RIC partners with The Providence Journal, LRI to present three forums on timely topics

Rhode Island College, The Providence Journal and Leadership Rhode Island – three different and distinct state entities, all with a mission to educate and inform the public – will team up this fall to present PUBLICK OCCURRENCES, a series of forums that will examine three important issues of ongoing concern to the state.

“We each came to the table as equal partners with significant human resources and a commitment to the success of our state in solving problems,” said RIC President Nancy Carriuolo.

The first forum, “Building a Better Teacher for Rhode Island,” will be held on Monday, Sept. 12, 6-8 p.m. in RIC’s Sapinsley Hall, where three panels of experts, including teachers, administrators and academics, will offer a 360-degree civil discourse on the challenges facing Rhode Island’s public education system.

Discussions will touch on teaching in struggling schools, what it means to be a “hero teacher,” teaching responsibilities and criteria for teacher evaluations, and preparing aspiring teachers for a 21st-century education.

Panelists include:
Thomas Barbieri – Principal of the Year, Bain Middle School, Cranston
David Byrd – Director of URI’s School of Education
Colleen Callahan – Director of the R.I. Federation of Teachers & Health Professionals
Deborah Gist – K-12 Education Commissioner
Larry Purtill – Executive Director of the National Education Association, R.I.
Alexander Sidorkin – Dean of RIC’s School of Education
Diane Tourangeau – West Warwick teacher
Heather Tow-Yick - Executive Director of Teach for America in R.I.
David Upegui – Central Falls teacher

RIC, the oldest public institution of higher learning in the state, began in 1854 as The Normal School, one of the first in the country, established as a college to train high school graduates to become teachers. Though a liberal arts college since 1960, RIC still has the largest school of education in the state and prepares the majority of the state’s teachers, graduating about 300 students each year in the teacher education programs.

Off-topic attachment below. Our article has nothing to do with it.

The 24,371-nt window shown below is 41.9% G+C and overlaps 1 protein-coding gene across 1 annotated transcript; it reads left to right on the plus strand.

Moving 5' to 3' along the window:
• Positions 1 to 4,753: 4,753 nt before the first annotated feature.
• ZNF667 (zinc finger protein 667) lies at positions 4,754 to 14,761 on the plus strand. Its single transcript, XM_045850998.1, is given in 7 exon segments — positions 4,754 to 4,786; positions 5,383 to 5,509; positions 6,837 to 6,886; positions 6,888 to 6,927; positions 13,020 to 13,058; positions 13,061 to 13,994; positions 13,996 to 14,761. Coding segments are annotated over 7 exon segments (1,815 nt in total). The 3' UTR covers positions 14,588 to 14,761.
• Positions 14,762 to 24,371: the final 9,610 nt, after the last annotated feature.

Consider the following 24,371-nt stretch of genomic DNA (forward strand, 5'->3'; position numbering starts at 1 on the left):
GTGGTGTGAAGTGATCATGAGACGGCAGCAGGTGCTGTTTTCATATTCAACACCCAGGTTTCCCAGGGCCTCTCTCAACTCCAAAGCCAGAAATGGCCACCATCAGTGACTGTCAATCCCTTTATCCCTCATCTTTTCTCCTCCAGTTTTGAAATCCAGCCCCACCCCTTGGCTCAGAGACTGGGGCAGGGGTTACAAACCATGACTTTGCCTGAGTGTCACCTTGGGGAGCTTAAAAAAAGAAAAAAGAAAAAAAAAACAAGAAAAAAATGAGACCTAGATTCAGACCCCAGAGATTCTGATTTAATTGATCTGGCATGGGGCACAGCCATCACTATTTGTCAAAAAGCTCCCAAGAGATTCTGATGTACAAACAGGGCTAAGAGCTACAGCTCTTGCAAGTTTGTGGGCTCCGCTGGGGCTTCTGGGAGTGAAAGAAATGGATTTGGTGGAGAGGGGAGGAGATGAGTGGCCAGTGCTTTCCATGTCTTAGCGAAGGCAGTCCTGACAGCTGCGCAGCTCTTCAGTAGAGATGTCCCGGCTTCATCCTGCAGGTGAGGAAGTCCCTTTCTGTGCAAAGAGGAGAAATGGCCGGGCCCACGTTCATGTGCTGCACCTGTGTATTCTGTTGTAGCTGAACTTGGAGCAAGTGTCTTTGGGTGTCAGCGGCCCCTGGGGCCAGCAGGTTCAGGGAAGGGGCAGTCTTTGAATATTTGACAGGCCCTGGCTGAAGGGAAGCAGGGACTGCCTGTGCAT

Alexander “Sasha” Sidorkin, dean of RIC’s School of Education, said that the greatest challenge in public education is the achievement gap among socio-economic groups.

“We need to spend significantly more time and resources on innovation, conducting rigorous research and developing new ideas. But the search for new ideas should not replace persistent improvement of standards, assessments, and teacher preparation and professional growth,” Sidorkin said.

RIC teachers-in-training, Sidorkin noted, come from the upper half of the college’s student body, score higher on SATs, get better grades overall, and hold more honors than non-teacher education students.

“What would help even more is a stronger message that teaching is an interesting, fulfilling career where one is treated with respect and has professional autonomy,” he said.

For the forum, Carriuolo said that in addition to providing the forum venue and expertise of campus participants, the college will supply clicker technology used in the classroom to capture audience opinions.

The PUBLICK OCCURRENCES forums continue on Oct. 3 with “The Pension Puzzle: What Can We Afford?” and on Nov. 7 with “War On Terror: R.I.s Returning Wounded Vets,” also to be held in Sapinsley Hall from 6-8 p.m.

Registration is required for the forums and seats will be reserved on a first come, first serve basis. To register, visit www.sept2011publickoccurrences.eventbrite.com; or call (401) 273-1574.